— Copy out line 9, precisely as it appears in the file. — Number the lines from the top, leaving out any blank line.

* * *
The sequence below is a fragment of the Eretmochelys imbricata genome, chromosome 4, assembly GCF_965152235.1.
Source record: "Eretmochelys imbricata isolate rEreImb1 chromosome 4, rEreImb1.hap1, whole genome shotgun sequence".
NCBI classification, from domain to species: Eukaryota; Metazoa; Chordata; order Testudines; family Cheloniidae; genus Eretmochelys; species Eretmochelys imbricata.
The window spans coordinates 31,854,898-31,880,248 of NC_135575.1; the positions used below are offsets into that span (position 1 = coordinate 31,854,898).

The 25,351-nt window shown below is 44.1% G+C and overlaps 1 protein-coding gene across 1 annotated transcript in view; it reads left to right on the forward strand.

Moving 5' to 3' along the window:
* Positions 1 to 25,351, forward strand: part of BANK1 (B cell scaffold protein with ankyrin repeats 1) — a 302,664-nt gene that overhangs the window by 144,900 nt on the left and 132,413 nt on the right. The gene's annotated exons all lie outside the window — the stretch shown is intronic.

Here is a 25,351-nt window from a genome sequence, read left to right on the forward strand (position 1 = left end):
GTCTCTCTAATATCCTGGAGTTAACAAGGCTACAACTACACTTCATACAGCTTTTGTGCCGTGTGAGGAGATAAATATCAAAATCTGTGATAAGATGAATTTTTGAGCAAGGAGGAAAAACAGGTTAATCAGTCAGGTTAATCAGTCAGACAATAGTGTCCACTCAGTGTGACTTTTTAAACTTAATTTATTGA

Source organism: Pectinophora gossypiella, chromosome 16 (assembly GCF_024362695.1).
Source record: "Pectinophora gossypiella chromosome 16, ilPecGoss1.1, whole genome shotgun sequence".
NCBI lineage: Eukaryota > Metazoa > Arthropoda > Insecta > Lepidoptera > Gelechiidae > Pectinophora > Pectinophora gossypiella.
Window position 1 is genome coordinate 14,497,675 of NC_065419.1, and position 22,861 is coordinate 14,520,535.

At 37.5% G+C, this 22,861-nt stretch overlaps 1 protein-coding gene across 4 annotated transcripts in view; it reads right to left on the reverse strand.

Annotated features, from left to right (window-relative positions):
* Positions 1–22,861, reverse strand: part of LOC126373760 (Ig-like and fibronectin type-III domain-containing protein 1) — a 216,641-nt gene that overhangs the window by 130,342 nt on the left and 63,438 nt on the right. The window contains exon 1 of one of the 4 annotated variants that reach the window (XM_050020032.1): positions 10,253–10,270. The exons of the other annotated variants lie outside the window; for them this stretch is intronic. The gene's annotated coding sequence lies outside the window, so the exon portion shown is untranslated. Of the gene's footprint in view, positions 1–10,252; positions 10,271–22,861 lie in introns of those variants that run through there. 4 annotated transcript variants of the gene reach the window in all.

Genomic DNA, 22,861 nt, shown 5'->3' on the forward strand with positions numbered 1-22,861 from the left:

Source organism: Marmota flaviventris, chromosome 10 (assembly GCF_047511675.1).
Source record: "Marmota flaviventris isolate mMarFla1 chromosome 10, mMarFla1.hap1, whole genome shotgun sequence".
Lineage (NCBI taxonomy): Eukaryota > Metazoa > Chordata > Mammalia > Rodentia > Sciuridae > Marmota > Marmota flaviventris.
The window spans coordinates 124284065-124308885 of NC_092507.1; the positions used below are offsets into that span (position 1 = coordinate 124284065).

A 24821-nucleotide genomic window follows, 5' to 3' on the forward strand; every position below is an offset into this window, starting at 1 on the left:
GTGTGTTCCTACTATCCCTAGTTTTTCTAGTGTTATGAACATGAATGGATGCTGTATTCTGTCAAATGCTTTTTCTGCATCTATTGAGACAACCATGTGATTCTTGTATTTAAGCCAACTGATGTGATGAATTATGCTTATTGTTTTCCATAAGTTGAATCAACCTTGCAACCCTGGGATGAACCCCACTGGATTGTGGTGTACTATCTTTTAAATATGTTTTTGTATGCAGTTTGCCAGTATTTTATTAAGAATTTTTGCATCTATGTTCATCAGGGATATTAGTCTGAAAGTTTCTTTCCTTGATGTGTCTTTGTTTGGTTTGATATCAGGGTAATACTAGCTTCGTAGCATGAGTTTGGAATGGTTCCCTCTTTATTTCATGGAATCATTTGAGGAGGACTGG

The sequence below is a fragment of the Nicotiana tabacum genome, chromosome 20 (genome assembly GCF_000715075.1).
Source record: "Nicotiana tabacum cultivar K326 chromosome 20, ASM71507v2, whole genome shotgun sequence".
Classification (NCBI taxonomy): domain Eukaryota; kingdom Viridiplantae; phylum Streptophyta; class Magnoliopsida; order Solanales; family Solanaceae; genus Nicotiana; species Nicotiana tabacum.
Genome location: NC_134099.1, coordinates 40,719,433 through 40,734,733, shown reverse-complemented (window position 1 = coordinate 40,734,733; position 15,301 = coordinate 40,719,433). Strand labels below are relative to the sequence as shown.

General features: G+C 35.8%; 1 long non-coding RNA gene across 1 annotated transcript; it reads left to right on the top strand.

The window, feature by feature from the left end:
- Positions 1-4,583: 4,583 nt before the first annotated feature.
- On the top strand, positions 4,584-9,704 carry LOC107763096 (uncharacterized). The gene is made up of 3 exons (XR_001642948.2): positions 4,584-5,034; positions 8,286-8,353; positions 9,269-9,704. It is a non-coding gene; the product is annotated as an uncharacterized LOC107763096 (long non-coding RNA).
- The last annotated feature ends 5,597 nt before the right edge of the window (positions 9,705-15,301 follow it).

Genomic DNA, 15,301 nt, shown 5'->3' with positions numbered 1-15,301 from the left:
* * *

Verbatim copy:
GTCTCTCTAATATCCTGGAGTTAACAAGGCTACAACTACACTTCATACAGCTTTTGTGCCGTGTGAGGAGATAAATATCAAAATCTGTGATAAGATGAATTTTTGAGCAAGGAGGAAAAACAGGTTAATCAGTCAGGTTAATCAGTCAGACAATAGTGTCCACTCAGTGTGACTTTTTAAACTTAATTTATTGA